Are there certain words that make you feel a certain way, triggering either positive or negative feelings? Family, work, home, taxes, and vacation might be a few examples.

Working in the senior living space, I think a lot about the specific terminology that is used within our industry vertical, as well as the aging-related language used in society at large. I’ve often considered how the vernacular might be finessed to improve the image of the industry, giving people a more favorable overall impression of the various senior living concepts, thus improving the industry’s overall “brand” and marketability.

To me, this is one glaring illustration: Why do we tend to use the term “facility” when talking about assisted living, but then when speaking about independent living, use the more congenial term “community” or “village”? Why don’t we ever hear about an assisted living community?

It may seem like mere semantics, but words have meaning, and certain words evoke very different emotions. Further, I believe our choice of terminology says a lot about society’s views on aging.

 >> Related: The Invisible Senior: Confronting Ageism in the U.S.

What IS a community?

I looked up the word “community,” and this is what Merriam-Webster has to say:

“A community is a unified body of individuals such as:

  • people with common interests living in a particular area
  • a group of people with a common characteristic or interest living together within a larger society
  • a body of persons of common and especially professional interests scattered through a larger society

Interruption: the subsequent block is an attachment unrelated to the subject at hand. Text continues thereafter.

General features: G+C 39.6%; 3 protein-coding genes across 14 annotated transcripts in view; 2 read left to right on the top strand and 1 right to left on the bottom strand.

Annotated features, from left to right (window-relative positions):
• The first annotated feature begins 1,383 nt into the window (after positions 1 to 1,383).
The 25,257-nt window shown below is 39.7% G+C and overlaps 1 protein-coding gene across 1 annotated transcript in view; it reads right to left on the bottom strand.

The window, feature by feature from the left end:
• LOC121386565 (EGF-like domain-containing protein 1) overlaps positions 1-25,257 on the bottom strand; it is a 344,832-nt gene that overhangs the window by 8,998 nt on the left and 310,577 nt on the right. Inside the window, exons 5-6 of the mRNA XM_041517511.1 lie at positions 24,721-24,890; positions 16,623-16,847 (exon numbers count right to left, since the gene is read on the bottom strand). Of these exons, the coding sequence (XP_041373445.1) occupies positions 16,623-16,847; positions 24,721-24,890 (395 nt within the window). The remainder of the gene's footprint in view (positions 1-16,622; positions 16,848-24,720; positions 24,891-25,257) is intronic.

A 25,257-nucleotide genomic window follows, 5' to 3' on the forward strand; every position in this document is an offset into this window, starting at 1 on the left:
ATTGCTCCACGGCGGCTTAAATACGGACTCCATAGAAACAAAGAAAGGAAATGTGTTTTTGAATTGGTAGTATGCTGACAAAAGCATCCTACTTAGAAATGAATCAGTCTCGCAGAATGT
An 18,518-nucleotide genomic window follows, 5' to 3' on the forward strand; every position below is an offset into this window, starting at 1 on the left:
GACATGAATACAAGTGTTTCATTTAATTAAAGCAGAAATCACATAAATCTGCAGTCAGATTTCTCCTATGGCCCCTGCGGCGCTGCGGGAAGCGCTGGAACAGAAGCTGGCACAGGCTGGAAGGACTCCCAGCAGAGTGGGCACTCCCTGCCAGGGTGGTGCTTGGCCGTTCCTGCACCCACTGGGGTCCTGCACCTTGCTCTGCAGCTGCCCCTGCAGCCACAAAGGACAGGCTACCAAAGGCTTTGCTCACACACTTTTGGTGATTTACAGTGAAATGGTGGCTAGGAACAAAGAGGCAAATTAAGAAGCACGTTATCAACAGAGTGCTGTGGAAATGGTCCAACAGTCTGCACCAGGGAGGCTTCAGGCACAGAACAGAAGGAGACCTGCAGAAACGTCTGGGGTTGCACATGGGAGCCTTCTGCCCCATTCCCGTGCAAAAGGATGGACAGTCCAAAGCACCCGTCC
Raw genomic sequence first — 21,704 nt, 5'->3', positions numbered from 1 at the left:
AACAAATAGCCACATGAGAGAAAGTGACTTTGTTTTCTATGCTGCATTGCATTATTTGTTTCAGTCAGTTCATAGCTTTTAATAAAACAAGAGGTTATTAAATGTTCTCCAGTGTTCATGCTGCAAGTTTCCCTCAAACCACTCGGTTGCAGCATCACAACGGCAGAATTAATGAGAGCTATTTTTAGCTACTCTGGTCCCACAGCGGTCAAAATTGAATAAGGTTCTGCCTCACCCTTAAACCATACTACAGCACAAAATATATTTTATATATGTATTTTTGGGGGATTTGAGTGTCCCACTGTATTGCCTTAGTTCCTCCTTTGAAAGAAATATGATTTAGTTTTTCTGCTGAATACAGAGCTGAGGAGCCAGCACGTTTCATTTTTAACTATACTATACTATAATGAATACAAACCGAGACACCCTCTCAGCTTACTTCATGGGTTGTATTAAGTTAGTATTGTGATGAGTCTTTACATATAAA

• a body of persons or nations having a common history or common social, economic, and political interests
  • a group linked by a common policy
  • an interacting population of various kinds of individuals (such as species) in a common location”

There’s no doubt that assisted living residents meet several of these criteria. Thus, I think we should consider why we have opted to label their residence as a “facility” instead of a more positive, warm, and welcoming “community.”

The power of words

In many ways, I think using the label “assisted living facility” implies that when someone is in assisted living, they are basically institutionalized—no longer able to embrace the things that make up a community, which is of course far from true. To me, the word “facility” makes it sound like it is game over—you go from living and enjoying life in a “community” to simply surviving and being cared for in a “facility.”

But people in assisted living can still thrive as part of a truly vibrant community, given the proper physical environment and supportive services. There are still countless ways assisted living residents can enjoy the good things in life and continue to contribute to the betterment of society.

For instance, I’ve written before about a variety of volunteer opportunities that allow seniors to share their own experiences or expertise with others. Intergenerational programs, as an example, create shared locations that allow young people and older adults to participate together in educational, recreational, or social activities.

Seniors who are involved in such volunteer programs are revitalized by the time they spend with the young participants and tend to have a more optimistic outlook, wider social networks, better memories, and engage in better self-care. For the young people, the extra attention from a surrogate grandparent-figure improves their social skills and reduces their fear of aging; they learn that wheelchairs and walkers are not scary–they are simply a part of life.

>> Related: Everyone Wins: Why Society Must Tap into Seniors’ Experience & Wisdom

Choosing our words wisely

It’s not something you may consciously think about that often, but certain words convey definite insinuations—good or bad—and so our word-choice does matter. As society reawakens to the intrinsic value of older adults and how they contribute to the fabric of our culture, it should inform how we label things, both within the senior living industry and society as a whole.

The people who require the services offered by assisted living ARE indeed living within a community, and I believe we should honor them with language that respects both their humanity and their contributions to the world around them.

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